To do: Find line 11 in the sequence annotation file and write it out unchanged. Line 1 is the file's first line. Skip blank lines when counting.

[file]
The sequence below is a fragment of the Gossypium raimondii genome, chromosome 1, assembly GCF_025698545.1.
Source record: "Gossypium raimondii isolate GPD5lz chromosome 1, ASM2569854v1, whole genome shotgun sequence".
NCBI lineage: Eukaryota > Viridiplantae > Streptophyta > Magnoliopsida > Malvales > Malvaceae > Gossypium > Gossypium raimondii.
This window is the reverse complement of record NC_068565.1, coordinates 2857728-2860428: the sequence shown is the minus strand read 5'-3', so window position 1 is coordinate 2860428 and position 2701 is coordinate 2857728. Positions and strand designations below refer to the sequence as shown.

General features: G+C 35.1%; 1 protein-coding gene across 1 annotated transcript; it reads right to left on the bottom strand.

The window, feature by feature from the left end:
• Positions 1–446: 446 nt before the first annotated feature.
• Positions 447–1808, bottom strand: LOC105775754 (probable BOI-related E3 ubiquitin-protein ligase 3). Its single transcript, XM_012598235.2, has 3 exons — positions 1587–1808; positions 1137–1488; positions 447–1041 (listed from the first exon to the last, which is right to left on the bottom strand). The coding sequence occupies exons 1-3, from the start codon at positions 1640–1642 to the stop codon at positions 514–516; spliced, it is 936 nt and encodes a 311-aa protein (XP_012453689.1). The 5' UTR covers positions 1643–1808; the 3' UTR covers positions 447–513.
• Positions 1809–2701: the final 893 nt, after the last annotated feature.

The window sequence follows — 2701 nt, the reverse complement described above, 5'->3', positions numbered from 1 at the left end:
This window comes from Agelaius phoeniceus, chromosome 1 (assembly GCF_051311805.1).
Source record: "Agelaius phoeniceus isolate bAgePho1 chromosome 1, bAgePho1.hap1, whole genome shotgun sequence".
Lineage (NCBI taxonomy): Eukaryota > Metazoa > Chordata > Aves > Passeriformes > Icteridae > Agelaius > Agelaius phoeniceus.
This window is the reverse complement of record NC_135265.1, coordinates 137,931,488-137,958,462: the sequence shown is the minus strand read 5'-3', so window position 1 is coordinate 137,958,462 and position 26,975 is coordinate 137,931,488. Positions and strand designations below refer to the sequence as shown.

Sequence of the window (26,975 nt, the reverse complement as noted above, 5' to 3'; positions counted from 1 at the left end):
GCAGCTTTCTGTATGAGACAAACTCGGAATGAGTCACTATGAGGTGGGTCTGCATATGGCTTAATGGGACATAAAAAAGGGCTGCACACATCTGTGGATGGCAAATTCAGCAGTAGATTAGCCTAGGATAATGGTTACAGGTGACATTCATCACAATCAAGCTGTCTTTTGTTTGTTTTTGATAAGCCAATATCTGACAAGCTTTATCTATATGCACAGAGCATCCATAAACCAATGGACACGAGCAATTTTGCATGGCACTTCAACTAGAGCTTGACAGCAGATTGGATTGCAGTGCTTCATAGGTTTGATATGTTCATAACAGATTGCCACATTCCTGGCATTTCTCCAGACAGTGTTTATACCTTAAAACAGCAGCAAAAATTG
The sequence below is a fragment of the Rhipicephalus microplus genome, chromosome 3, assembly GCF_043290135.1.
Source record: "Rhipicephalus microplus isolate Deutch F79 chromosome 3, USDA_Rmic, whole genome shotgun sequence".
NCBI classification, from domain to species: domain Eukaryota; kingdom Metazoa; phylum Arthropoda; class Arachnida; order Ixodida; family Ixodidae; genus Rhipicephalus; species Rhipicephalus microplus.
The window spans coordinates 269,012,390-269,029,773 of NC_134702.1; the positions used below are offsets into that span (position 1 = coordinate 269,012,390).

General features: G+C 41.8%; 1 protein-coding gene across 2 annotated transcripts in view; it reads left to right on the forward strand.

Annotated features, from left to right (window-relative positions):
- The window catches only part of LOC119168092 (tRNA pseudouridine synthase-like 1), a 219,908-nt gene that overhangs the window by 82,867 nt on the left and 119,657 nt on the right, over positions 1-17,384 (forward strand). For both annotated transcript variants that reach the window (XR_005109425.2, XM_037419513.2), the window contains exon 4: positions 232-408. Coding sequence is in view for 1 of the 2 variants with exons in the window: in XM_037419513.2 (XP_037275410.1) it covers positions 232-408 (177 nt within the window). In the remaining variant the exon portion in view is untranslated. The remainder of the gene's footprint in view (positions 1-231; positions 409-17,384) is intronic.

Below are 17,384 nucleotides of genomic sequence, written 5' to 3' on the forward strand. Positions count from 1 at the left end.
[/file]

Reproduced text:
This window comes from Agelaius phoeniceus, chromosome 1 (assembly GCF_051311805.1).